Making space for cycling has hit the main stream - big rides, campaigns, new guidance. It's all really good stuff, but I can't help feeling there's one small point that's missing.
All the reasons given for infrastructural change/making space for cycling are brilliant - especially making people feel safer (often referred to as subjective safety). But there's an aspect of this, which I think Kim Harding first helped me understand, which is underplayed.
Essentially, most drivers are careful, considerate, and concerned about causing accidents. That doesn't always mean they remember everything in the Highway Code, or even get it right every-time. But mostly, and most of the time, they're trying to get it right.
The problem is that our infrastructure is currently very unforgiving. So, a small mistake, inattention, or just plain bad judgement can lead to very serious consequences.
And this is why it is so scary to take kids out on the roads, because you can't always trust them to stay focussed. And sometimes they look in the wrong direction, and their handlebars follow... Or an adult cyclist hits a pothole, or gets a puncture.... Or a driver misjudges the distance of their overtake, or opens a car door without shoulder checking, or just forgets to indicate....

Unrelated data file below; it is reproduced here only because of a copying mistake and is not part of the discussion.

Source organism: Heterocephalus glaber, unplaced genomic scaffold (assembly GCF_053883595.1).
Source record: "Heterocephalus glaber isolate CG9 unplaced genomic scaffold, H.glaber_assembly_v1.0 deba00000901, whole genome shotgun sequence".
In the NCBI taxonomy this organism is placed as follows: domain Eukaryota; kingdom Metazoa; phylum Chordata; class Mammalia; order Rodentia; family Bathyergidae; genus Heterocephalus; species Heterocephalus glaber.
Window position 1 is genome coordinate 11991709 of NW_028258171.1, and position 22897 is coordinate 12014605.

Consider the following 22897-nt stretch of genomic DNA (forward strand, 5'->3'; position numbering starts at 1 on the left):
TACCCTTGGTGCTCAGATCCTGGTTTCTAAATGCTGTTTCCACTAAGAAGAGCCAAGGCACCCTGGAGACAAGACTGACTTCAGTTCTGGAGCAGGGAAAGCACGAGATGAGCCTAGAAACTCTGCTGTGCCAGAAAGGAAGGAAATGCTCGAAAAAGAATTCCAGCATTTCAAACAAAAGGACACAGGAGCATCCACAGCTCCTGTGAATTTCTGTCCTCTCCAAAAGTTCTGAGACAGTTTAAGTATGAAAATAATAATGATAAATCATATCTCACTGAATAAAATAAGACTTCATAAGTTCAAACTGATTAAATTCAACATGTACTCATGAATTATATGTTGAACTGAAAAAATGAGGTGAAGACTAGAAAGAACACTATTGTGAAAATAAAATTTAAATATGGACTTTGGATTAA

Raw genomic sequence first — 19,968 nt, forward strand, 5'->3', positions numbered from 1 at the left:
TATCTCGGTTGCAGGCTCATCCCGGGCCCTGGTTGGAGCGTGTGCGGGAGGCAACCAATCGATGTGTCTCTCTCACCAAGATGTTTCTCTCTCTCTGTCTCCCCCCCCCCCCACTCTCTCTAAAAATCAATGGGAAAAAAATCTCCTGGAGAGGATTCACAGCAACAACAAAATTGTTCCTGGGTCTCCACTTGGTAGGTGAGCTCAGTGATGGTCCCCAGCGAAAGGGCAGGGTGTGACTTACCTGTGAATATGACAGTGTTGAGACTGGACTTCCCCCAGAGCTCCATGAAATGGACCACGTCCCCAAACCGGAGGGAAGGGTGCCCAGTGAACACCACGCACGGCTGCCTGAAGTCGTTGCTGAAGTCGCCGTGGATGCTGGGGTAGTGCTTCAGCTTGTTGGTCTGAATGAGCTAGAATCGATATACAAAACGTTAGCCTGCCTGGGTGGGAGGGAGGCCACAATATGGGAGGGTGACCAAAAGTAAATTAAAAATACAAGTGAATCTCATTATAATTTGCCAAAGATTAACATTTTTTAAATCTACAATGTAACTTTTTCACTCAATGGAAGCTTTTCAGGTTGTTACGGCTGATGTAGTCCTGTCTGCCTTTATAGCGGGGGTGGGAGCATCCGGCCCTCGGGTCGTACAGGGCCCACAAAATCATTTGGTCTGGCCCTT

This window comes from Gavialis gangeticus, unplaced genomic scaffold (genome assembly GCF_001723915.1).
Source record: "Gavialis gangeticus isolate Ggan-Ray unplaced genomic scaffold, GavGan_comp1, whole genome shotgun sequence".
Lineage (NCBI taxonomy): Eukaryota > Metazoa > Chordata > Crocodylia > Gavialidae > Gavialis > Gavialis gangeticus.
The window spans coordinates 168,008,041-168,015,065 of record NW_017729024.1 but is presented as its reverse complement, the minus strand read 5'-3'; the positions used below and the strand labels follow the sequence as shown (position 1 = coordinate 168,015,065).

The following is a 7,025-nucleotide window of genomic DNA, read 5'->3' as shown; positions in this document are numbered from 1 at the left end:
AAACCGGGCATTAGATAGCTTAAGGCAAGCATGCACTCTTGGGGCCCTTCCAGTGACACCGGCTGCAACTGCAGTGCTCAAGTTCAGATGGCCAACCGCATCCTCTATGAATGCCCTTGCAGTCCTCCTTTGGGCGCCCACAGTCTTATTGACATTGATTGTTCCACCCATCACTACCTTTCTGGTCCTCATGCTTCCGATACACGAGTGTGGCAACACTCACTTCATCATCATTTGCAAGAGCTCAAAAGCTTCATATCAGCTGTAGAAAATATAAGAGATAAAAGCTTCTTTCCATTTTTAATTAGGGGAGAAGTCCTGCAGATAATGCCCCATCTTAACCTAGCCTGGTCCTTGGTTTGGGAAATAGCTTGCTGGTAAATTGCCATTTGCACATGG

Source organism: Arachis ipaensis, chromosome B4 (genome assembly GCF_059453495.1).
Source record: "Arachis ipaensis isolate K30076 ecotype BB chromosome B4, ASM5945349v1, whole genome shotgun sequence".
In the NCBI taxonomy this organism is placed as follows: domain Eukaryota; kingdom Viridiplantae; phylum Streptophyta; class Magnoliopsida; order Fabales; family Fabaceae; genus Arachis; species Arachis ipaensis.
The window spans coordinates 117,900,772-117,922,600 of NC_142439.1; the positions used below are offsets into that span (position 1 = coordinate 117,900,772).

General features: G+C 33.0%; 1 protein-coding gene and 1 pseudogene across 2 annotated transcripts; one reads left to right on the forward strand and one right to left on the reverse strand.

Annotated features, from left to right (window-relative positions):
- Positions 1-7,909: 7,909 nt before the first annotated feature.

Infrastructure that 'forgives' these small mistakes by channelling bikes on the inside of cars, with space for doors, or making intersections safe for cyclists, is what makes us feel safer.
So, when we call for redesigns around schools, on residential roads, commuter routes, shopping areas, it's not just about making it easier for people to cycle, shop and walk, nor about the environment and health, but it's also about making the environment shape how drivers, cyclists and pedestrians behave in it.
Countries that have higher rates of cycling also have lower rates of injuries - especially deaths. It's not that their drivers are any better (although it probably does help that more of them cycle), it's that their environment is the fundamental determinant underlying the ways in which they interact.
Maybe this was obvious to everyone else, but in a country where 'education' is prioritised above 'infrastructure' in the Road Safety Framework (link - see top of page 18), it seems like an important point to spell out.